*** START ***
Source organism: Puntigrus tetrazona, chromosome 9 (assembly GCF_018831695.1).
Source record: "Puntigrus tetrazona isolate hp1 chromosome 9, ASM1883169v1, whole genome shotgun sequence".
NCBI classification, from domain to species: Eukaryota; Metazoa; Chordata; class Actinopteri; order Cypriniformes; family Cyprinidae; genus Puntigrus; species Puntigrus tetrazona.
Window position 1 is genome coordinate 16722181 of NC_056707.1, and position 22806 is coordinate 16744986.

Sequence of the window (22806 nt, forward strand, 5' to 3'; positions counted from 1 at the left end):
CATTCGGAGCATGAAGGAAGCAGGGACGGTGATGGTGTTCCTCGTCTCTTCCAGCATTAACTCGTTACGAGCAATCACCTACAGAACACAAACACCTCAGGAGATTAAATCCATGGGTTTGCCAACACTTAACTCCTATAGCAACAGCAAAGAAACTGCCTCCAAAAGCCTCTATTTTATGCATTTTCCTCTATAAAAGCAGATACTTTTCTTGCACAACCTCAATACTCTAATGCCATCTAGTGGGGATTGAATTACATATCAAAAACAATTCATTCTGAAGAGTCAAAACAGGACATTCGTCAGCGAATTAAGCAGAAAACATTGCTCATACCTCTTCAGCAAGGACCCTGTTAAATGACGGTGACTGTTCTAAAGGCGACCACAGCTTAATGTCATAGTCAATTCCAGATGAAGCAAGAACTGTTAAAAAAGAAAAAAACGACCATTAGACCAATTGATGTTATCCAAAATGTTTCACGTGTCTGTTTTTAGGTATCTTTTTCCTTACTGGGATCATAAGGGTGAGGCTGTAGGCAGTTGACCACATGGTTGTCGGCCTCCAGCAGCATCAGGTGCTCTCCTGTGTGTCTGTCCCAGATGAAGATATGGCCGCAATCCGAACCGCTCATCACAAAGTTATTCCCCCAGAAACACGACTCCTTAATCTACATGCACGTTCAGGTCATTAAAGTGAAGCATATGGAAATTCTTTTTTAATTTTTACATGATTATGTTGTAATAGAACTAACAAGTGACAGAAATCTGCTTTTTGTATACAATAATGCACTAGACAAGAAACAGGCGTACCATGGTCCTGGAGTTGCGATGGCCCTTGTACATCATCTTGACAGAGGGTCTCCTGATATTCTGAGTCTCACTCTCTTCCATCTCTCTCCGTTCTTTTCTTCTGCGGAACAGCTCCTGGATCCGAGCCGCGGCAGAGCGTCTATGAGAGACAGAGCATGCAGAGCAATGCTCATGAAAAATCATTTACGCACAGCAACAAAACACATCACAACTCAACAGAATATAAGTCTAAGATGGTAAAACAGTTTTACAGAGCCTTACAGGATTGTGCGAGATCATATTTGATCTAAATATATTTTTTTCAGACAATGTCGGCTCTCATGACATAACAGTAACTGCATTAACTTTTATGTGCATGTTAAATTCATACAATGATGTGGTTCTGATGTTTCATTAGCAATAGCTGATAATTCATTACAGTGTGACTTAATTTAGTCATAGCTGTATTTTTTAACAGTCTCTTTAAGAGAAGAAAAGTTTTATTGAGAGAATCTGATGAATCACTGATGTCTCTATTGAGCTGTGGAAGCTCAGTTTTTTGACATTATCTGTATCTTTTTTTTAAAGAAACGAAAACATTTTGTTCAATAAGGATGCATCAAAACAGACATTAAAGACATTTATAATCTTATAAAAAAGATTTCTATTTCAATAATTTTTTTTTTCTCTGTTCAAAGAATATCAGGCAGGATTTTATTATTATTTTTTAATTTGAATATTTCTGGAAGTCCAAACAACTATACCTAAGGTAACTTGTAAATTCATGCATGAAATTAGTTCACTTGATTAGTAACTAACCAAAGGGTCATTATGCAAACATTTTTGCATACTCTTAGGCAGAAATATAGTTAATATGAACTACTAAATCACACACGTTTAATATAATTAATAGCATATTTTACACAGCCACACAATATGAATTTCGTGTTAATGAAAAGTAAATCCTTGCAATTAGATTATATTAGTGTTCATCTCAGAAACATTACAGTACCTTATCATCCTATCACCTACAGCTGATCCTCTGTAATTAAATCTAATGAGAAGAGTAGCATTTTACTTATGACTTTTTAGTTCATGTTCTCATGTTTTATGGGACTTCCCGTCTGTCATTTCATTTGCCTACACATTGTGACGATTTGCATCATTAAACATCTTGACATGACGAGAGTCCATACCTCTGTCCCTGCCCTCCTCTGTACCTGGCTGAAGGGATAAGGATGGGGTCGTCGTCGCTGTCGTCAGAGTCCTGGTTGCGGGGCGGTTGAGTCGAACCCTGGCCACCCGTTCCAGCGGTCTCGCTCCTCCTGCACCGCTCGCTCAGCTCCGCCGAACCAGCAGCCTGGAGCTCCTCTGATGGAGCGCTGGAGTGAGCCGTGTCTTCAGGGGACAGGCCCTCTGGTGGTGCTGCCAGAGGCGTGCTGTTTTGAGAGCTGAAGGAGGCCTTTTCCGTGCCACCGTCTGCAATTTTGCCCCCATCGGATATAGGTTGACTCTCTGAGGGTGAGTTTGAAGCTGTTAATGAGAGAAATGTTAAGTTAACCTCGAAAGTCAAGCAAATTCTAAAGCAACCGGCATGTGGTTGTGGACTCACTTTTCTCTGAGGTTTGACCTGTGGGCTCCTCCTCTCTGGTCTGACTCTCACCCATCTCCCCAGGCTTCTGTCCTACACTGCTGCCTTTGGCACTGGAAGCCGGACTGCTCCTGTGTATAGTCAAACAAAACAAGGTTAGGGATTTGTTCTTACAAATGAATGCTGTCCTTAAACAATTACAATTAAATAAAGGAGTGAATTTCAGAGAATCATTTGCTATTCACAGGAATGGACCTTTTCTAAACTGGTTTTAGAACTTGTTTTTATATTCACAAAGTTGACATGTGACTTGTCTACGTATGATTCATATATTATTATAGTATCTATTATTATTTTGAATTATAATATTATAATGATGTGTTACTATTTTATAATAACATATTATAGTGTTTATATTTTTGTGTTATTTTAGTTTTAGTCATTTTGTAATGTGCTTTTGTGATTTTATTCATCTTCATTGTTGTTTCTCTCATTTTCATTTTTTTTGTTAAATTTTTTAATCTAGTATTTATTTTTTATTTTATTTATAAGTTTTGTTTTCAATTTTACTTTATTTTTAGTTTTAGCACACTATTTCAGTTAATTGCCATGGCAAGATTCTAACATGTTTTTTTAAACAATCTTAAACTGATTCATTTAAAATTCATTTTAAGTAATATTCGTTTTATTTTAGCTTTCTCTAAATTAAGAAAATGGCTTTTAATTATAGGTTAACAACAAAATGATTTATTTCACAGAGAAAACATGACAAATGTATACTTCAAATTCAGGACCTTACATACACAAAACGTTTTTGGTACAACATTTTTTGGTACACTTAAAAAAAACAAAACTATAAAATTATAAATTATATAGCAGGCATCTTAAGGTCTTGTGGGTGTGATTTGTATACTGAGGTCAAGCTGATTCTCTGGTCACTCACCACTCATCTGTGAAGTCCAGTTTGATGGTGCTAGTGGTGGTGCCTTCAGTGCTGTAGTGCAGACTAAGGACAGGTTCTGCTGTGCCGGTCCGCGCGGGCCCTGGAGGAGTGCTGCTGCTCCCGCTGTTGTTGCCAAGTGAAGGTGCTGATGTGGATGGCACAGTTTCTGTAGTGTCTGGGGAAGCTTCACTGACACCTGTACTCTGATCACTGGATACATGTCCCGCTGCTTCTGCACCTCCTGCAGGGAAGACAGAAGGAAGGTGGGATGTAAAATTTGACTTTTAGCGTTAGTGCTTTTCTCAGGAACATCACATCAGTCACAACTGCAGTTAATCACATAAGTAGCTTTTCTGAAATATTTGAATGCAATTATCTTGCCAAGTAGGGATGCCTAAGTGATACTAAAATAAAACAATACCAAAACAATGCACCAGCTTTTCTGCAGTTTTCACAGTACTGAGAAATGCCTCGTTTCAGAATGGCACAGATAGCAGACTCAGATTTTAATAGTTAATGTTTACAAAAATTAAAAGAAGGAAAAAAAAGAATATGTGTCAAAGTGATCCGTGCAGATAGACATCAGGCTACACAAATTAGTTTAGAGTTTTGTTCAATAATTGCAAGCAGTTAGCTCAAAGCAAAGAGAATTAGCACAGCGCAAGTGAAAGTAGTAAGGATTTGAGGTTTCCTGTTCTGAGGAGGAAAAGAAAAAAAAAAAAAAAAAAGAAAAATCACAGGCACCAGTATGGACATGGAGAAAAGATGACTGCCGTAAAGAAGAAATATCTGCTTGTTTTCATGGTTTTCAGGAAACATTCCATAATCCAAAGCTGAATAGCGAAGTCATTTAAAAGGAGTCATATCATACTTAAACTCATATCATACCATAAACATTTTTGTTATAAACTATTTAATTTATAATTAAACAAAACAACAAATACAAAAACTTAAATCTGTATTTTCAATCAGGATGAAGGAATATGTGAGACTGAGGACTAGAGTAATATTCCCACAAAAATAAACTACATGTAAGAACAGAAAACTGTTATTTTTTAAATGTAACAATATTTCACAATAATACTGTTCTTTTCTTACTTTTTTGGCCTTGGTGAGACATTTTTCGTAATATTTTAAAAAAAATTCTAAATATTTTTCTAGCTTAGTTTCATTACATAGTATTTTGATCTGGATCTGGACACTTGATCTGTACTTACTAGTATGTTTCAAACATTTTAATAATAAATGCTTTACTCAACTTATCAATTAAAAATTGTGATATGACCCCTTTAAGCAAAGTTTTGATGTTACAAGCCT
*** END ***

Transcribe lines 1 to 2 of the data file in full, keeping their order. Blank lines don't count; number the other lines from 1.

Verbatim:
Source organism: Puntigrus tetrazona, chromosome 9 (assembly GCF_018831695.1).
Source record: "Puntigrus tetrazona isolate hp1 chromosome 9, ASM1883169v1, whole genome shotgun sequence".